The 2022 primaries are happening in the long shadow of the 2020 election.
One measure of former president Donald Trump’s power over the Republican Party is whether primary voters back candidates who endorse the idea that the 2020 election was stolen through a massive conspiracy of voter fraud — the claim at the heart of the “Big Lie.” Steve Bannon, far-right media figure and former Trump adviser, has said that support for that claim will provide a “litmus test” for Republicans running in 2022.
Observers on Tuesday will be watching to see if Trump’s endorsement of J.D. Vance — who has called Joe Biden a “crazy fake president” — in the Ohio Senate race puts him over the top in the primary.
“Trump has not accepted his defeat in 2020, which is a very unusual thing for a politician to do in this country,” said David Hopkins, a political scientist at Boston College who researches political parties and elections, comparing the former president to other close losers like Al Gore or Hillary Clinton. “He’s the one personally sowing this suspicion, promoting this suspicion and using it as a litmus test for loyalty to him, and, by extension, loyalty to the conservative cause.”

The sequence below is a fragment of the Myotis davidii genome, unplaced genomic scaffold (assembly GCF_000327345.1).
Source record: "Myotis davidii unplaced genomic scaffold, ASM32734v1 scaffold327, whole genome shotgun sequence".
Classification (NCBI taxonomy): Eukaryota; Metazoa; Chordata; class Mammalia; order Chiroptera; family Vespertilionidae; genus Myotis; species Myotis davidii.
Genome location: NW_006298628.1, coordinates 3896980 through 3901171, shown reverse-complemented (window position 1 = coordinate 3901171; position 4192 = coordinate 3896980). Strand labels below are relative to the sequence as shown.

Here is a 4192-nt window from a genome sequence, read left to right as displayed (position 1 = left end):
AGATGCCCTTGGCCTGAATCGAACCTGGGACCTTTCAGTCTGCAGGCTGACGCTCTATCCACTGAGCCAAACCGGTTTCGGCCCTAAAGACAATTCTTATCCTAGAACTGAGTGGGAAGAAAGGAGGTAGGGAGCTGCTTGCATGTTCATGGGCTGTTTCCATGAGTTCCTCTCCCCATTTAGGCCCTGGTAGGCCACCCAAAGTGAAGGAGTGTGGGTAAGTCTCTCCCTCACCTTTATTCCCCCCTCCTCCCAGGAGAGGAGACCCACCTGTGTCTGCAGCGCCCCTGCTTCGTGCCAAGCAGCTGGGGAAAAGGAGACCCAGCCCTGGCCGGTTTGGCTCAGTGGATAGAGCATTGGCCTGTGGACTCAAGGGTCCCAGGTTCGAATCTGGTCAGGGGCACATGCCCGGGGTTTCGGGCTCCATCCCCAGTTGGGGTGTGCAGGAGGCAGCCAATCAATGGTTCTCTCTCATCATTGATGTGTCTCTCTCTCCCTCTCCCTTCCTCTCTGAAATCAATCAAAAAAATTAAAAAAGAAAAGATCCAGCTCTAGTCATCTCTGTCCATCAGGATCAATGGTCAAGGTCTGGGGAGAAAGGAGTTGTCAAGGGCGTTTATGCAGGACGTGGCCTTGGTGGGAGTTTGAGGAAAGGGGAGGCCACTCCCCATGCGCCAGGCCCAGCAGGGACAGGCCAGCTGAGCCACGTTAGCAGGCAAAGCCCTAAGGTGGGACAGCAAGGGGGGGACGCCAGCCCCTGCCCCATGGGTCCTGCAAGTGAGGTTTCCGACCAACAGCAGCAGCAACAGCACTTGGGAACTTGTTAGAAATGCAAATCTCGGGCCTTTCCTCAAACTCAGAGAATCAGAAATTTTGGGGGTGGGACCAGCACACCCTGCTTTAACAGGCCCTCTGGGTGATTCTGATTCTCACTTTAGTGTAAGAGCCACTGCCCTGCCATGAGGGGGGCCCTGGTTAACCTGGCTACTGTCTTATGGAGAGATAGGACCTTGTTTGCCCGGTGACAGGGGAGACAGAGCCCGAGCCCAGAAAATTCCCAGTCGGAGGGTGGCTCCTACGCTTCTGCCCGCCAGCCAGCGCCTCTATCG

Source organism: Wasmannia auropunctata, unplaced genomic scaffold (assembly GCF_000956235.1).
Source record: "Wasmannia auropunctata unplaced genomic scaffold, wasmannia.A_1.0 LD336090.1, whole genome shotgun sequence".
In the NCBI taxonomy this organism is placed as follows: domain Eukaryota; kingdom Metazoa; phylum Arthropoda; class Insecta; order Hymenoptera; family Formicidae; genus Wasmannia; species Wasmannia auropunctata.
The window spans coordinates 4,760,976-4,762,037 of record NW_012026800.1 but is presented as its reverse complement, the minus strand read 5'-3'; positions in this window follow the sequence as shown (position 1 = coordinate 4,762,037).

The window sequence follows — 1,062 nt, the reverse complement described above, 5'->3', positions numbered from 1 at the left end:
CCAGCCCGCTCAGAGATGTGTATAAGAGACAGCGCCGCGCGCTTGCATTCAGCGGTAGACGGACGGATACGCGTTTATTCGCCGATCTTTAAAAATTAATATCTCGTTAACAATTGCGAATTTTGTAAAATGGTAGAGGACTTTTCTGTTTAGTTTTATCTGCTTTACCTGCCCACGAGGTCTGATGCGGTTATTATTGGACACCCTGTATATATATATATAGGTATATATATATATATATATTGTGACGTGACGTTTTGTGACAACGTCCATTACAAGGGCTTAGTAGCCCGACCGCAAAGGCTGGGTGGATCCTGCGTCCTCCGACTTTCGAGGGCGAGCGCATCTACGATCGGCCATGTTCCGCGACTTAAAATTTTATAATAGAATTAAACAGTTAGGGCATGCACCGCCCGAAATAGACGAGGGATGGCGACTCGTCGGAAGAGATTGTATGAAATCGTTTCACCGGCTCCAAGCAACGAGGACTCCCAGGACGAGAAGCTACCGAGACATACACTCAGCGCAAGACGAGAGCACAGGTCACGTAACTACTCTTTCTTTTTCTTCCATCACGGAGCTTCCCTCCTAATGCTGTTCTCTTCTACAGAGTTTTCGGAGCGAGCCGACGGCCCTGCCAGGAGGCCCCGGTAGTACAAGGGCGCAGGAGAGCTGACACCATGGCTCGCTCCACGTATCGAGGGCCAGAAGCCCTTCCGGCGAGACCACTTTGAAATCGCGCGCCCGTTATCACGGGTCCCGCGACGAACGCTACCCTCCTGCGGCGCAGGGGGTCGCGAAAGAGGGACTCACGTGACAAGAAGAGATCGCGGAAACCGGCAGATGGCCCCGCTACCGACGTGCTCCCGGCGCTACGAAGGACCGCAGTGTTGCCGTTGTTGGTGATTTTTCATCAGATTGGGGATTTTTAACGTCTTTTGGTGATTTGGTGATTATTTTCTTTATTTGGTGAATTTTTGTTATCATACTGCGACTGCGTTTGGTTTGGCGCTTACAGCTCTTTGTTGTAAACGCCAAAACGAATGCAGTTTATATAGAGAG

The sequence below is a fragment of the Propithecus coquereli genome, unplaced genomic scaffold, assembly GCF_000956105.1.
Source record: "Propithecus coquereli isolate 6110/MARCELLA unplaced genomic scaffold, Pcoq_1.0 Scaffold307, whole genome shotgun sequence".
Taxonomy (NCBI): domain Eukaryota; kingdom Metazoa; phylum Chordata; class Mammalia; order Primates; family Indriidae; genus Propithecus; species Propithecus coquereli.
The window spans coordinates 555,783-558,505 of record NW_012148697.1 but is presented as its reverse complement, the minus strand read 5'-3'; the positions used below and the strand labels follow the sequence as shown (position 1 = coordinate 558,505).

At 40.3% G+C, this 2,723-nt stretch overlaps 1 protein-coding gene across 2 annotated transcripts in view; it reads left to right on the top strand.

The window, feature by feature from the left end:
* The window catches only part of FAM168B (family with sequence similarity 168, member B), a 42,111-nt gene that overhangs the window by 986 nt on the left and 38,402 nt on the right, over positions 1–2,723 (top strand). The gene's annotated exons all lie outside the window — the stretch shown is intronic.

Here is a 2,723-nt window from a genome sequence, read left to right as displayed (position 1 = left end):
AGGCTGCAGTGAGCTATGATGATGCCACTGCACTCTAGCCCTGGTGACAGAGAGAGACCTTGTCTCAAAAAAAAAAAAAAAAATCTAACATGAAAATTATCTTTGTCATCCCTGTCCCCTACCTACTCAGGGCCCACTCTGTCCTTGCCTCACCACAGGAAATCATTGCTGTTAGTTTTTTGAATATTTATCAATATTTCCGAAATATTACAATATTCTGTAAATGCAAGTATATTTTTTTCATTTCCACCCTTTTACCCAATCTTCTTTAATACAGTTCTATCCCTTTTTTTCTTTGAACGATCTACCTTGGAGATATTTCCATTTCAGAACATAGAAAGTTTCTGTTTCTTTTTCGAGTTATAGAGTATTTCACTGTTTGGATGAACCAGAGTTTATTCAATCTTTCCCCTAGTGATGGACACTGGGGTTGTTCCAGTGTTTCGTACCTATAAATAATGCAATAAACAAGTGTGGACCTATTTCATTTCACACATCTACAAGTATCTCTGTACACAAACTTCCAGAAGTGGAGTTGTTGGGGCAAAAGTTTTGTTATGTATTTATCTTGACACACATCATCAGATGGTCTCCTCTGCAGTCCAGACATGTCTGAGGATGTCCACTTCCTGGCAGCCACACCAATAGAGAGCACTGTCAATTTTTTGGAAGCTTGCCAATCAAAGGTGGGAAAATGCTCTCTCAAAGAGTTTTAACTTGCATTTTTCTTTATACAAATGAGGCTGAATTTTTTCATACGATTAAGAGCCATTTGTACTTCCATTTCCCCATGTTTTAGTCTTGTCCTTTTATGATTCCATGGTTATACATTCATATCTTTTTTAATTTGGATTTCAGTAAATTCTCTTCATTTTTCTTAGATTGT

According to the States United Democracy Center, a nonpartisan election protection organization, at least 53 election deniers are running for governor across 25 states. Candidates who subscribe to the Big Lie are also running for U.S. Senate and House, and for state positions that oversee elections, including attorney general and secretary of state. In nine states, candidates for all three statewide offices have questioned the legitimacy of the 2020 election.